Tim Istock column: The poop on elephants
By Tim Istock
So recently, I asked our adorable 3½-year-old neighbor what she enjoyed most about her previous days trip to the zoo. “Zebras and cheetahs,” she answered without hesitation, and then added, “and I saw an elephant poop!”
“Did you now?” I replied with a smile, suddenly whisked back to my own childhood.
I was 8 years old, and a traveling circus was in town for a Saturday evening show, which was a major big deal for our tiny remote island located off the Delmarva peninsula. On the afternoon of the big event, my brothers and I were to meet some other fellas for a pick-up baseball game, but when we got to the ball field, we discovered much to our surprise that the circus had chosen to set up camp smack dab in the middle of centerfield, where they were busily engaged in tending to the needs of the many circus animals.
Needless to say, any and all plans for our World Series showdown were quickly scrapped as we made a bee-line for our own personal version of Mutual of Omaha’s Wild Kingdom. In the time it took a band of wide-eyed, energized kids to scamper across that field, there we were, standing face to trunk with two of the largest creatures any of us had ever seen, and for the first few minutes, we all simply stood and stared — most of us in awe, but some genuinely fearful that any sudden noise or movement might somehow incite the elephants to stampede like they did in the Tarzan movies. However, once it became evident that the big guys in gray were more interested in eating hay and swatting flies with their scrawny little tails than in making pancakes out of a bunch of puny, insignificant little pip-squeaks, we all lightened up and began to bask in the magic of the moment.
Following a few rounds of dopey elephant jokes and Tarzan calls, we were finally ready to jump ship and head to the general store for a NeHi, when my little brother suddenly shouted, “Look! There’s smoke coming out of that elephant!” Well sure enough, when we glanced back to see what all the commotion was about, there appeared to be a cloud of smoke emanating from the rear end of one of the elephants. Now it was only after my feeble brain was able to deduce that this elephant couldn’t actually be on fire that I realized that what was filling the airspace around this massive beast’s back bumpers was in fact a very, very large pooter, as my mom would politely call them. That’s right, folks, we were witnessing the natural workings of one of the animal kingdoms largest gastrointestinal systems up close and personal, and it was a sight to behold indeed. The volume and sheer speed of the exiting gas was sufficient to blow a fair amount of dust off the elephant’s wrinkled buns, giving the ‘broken wind’ the appearance of a cloud of smoke. “Cooool!” we all said in unison, but the show was only beginning, for the big guy’s epic gas passing display was little more than a prelude to bigger and ‘better’ things.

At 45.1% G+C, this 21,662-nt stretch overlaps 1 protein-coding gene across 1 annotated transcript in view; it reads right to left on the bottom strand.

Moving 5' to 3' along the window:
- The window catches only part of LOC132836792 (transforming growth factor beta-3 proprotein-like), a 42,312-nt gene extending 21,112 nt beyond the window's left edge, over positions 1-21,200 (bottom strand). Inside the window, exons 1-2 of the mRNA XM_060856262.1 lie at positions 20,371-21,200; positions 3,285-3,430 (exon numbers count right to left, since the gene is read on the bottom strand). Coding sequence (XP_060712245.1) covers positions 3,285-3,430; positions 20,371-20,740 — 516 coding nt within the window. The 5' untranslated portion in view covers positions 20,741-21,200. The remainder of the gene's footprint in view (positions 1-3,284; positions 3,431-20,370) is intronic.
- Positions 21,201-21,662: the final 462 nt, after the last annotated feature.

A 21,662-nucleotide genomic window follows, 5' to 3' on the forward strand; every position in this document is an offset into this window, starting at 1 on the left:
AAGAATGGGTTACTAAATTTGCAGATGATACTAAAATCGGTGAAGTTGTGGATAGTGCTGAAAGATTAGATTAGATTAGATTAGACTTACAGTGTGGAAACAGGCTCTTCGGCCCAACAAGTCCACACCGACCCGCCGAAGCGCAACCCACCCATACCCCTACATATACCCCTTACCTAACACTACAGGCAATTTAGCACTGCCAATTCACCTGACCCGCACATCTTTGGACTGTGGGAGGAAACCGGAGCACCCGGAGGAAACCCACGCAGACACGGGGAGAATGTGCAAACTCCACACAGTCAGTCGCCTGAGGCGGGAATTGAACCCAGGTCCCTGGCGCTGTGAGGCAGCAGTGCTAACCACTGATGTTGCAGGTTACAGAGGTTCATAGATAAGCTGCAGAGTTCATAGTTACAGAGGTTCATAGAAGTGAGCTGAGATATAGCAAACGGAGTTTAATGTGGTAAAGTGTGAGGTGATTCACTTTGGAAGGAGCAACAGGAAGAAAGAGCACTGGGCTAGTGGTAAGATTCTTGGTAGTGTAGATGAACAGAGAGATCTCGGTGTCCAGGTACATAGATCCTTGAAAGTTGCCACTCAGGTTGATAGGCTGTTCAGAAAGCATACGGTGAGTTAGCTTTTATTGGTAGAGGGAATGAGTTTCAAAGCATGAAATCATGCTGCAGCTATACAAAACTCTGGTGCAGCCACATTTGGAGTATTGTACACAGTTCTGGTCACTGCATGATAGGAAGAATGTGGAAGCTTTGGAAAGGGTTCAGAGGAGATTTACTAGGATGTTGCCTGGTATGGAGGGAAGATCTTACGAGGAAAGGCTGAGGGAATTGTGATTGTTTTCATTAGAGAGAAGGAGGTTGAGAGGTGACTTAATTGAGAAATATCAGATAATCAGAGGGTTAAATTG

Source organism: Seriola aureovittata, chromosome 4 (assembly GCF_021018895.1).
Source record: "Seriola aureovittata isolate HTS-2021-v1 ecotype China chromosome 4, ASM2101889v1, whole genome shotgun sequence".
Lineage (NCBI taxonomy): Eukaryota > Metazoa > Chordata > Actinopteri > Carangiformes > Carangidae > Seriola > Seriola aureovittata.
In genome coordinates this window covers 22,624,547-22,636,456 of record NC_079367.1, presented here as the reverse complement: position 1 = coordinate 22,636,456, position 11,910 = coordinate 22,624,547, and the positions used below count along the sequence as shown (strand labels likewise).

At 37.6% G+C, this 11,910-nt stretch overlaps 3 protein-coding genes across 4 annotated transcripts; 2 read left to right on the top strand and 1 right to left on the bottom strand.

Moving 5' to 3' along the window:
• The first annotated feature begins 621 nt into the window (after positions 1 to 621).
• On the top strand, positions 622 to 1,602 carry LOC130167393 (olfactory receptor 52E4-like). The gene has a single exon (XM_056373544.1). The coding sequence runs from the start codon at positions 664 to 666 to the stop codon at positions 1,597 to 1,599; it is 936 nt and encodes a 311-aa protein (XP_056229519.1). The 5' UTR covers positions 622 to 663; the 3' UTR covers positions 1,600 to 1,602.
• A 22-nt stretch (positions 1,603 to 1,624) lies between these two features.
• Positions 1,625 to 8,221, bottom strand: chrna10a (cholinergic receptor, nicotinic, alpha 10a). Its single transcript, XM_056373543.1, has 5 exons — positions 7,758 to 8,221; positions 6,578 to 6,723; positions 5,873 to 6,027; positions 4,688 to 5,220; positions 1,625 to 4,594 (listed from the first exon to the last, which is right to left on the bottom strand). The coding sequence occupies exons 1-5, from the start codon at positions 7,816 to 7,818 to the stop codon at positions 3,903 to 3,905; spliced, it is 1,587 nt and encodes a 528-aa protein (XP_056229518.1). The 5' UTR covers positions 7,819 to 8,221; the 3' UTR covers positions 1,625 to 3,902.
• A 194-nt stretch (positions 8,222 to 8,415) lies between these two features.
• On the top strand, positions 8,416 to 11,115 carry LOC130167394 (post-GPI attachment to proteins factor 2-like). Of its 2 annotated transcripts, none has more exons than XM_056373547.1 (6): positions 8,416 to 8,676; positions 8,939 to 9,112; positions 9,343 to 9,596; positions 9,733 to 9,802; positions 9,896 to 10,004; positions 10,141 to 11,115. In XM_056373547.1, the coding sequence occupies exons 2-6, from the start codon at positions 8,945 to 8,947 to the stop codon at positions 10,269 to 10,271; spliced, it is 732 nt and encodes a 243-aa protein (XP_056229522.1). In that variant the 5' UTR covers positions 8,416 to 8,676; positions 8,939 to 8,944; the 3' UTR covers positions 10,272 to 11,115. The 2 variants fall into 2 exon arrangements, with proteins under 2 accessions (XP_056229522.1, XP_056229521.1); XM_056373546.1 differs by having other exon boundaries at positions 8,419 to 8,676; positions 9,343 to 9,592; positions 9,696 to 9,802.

Before we could say, “Holy elephant excrement Batman! Dumbo nonchalantly took to dropping a steady procession of cannonball-sized bowel biscuits that made cow pies look like M&Ms in comparison. So amazed were we by this larger-than-life spectacle that we just stood frozen, mouths agape and eyes bugged out, trying to comprehend the magnitude of the giant fecal Milk Duds as they plop, plop, plopped to the hard-packed ground.
Then, just when we thought we had seen it all, the elephant, who by now must have sensed that he had fully captured this highly impressionable young audience in the palm of his hoof, decided to bring the house down with what must have been a 10-minute long, high-velocity, high-volume whiz. On and on it flowed like someone had left on a garden hose until, finally, after converting most of the immediate vicinity into a large yellow lake, the relieved pachyderm gave us one final glance, as if to say, “Let’s see you top that, you little wimps!” and sauntered off in search of more food, more privacy, and most importantly, a dry place to park his prodigious feet.
Now, to most folks, this entire scene would undoubtedly have been looked upon with an air of casual indifference, if not pure disgust, but to a handful of naïve little kids, it was something every bit as wonderful and mesmerizing as anything we had ever seen in our short lives. And while I may never go on to experience first hand a volcanic eruption or the Aurora Borealis, on a hot summer day in 1962, on a patchy, weed-infested baseball field in Chincoteague, Virginia, I saw an elephant pass gas, poop and pee with my own eyes.
And hey, how many folks will ever be able to lay claim to having witnessed that kind of natural phenomenon?
I know of at least one, and she lives across the street.
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